Dwarf pear trees bear fruit at a young age, require very little pruning and do not grow large enough to require ladders for pruning. Pear branches, however, grow nearly straight up, which can make them difficult to prune. Their structure promotes weak branches and foliage around the centre, which interferes with light penetration and air circulation, encouraging fire blight, fungus and pear psylla. Pruning results in less, but higher quality, fruit.
Prune late in the dormant season to reduce the potential for cold damage. Prune out unfruitful, diseased or crowded branches that interfere with light penetration to the crown.
Prune regularly and lightly. Only prune heavily on neglected trees.
Cut the entire branch when making a pruning cut, not just a portion of it. The branch needs removal because it is causing a structural problem. Solve the problem with a clean, close cut.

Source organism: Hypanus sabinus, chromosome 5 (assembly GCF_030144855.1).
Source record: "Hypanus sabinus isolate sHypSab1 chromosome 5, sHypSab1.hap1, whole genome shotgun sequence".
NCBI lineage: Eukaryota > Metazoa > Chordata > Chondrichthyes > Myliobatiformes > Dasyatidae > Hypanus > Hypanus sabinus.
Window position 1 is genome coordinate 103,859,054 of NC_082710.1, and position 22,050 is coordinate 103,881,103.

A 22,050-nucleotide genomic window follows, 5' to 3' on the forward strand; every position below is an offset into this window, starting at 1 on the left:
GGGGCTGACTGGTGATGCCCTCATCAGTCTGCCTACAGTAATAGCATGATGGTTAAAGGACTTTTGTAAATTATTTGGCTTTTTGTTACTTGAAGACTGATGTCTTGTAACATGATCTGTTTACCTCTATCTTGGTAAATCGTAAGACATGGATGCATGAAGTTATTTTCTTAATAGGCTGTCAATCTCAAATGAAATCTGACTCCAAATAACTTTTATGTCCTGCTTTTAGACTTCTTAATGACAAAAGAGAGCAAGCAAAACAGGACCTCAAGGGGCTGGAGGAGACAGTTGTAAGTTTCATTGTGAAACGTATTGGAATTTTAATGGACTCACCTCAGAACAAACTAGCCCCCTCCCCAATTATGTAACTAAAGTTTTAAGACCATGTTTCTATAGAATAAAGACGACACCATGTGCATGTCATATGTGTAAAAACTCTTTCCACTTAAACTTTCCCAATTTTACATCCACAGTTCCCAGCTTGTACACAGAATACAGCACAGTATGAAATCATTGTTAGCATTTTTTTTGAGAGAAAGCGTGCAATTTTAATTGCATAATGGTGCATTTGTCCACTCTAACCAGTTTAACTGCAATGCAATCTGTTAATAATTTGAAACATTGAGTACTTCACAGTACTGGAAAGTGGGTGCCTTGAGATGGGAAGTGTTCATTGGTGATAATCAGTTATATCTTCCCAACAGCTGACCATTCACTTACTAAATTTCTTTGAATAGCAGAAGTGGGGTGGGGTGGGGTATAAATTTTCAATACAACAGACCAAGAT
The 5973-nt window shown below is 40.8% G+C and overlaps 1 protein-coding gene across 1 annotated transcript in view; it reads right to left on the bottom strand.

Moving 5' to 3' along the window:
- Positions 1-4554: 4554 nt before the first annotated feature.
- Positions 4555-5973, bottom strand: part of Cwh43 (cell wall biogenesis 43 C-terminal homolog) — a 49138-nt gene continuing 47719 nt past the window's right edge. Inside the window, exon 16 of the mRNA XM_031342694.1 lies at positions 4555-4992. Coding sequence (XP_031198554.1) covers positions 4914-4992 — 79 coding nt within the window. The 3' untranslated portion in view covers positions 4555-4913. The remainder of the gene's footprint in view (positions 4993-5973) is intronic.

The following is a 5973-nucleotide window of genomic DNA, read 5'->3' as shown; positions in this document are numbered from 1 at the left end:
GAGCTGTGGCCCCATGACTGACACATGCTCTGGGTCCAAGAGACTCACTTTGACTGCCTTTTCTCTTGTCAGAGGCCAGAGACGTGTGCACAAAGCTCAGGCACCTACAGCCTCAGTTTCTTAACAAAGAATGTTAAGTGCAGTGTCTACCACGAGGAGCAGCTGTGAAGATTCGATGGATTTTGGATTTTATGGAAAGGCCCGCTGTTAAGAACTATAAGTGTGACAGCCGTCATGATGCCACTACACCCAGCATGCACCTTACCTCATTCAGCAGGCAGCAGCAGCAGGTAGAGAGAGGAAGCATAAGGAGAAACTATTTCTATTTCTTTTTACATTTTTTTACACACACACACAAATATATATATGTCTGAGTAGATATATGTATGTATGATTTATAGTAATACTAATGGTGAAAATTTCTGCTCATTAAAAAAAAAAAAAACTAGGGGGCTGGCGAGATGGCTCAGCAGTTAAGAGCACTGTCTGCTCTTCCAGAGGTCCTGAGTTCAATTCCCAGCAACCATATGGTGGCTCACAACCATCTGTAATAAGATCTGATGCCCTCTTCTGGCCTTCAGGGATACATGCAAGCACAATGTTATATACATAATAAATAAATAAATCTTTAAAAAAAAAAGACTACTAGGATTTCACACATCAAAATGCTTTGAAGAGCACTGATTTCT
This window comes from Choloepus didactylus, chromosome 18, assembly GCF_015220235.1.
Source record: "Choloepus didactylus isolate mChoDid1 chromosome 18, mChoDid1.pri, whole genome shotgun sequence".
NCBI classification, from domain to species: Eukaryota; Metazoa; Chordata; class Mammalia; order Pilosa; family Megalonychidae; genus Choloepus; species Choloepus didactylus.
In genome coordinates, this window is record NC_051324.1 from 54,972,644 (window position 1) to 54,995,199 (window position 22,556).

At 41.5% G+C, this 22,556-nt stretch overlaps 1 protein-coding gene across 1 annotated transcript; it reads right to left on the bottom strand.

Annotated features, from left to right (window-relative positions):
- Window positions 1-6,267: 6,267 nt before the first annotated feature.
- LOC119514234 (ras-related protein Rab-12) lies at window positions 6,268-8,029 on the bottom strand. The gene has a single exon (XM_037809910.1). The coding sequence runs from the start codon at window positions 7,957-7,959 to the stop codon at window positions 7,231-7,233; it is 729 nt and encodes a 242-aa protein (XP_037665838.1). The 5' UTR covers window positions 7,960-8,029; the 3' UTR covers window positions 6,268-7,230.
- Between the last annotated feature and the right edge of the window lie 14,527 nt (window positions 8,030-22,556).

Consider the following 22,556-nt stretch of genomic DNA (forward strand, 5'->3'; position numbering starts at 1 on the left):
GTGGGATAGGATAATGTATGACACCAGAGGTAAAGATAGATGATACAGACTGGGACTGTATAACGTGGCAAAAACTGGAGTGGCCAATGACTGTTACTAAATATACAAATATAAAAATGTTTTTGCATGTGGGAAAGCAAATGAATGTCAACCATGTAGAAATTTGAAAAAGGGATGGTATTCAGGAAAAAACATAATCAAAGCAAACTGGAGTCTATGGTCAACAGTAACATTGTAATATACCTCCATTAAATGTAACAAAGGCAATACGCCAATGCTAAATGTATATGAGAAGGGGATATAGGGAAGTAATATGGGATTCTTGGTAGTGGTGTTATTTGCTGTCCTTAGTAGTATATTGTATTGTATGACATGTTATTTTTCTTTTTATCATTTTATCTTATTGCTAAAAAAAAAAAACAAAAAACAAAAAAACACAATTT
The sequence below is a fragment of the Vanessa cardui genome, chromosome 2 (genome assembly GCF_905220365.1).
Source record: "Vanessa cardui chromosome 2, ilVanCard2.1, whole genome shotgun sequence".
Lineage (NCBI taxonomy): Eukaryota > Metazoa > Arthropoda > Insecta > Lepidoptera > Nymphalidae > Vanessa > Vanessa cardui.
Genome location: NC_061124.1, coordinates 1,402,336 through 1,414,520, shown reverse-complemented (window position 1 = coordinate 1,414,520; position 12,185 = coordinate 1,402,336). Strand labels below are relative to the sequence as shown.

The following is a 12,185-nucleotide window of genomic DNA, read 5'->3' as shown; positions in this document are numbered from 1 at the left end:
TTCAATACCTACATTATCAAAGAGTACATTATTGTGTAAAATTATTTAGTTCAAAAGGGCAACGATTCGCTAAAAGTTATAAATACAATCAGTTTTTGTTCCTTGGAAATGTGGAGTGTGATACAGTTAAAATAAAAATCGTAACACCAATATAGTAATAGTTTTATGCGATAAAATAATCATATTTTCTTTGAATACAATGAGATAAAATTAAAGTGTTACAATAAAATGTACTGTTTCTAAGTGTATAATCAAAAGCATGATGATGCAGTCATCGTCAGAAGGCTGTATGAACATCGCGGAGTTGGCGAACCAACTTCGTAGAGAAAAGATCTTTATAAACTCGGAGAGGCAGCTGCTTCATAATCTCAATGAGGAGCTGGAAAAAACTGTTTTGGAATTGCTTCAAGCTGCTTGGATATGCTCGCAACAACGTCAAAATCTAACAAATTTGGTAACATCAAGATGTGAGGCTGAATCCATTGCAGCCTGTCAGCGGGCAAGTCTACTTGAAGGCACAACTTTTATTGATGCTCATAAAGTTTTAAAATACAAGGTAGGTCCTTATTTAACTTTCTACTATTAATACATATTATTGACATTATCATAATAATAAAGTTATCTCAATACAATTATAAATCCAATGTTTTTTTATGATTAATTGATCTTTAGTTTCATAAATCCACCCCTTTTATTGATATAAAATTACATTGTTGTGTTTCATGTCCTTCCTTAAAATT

Tie the leader or the trunk to a stake to train young trees. They need staking for support because they produce fruit at such a young age. Use electrical conduit pipe around 2.5 cm (1 inch) in diameter and 3 metres (10 feet) long. Set the stake 90 cm (3 feet) deep in the soil.
Prune dwarf pear trees to a central leader. Prune to multiple leaders if your area is prone to fire blight. That way, infected leaders can be removed without sacrificing the whole tree. Pear trees are easier to train than most fruit trees.
Prune to remove oversized branches on any tree that is at least one year old. Oversized branches are those that exceed one-half to one-third the size of the trunk.
Eliminate a branch or two each year. Remove those that are too large or that create too much shade.
Remove all branches on a lopsided tree and start again. Cut the leader to a height of 90 cm (36 inches).
Remove excessively low branches.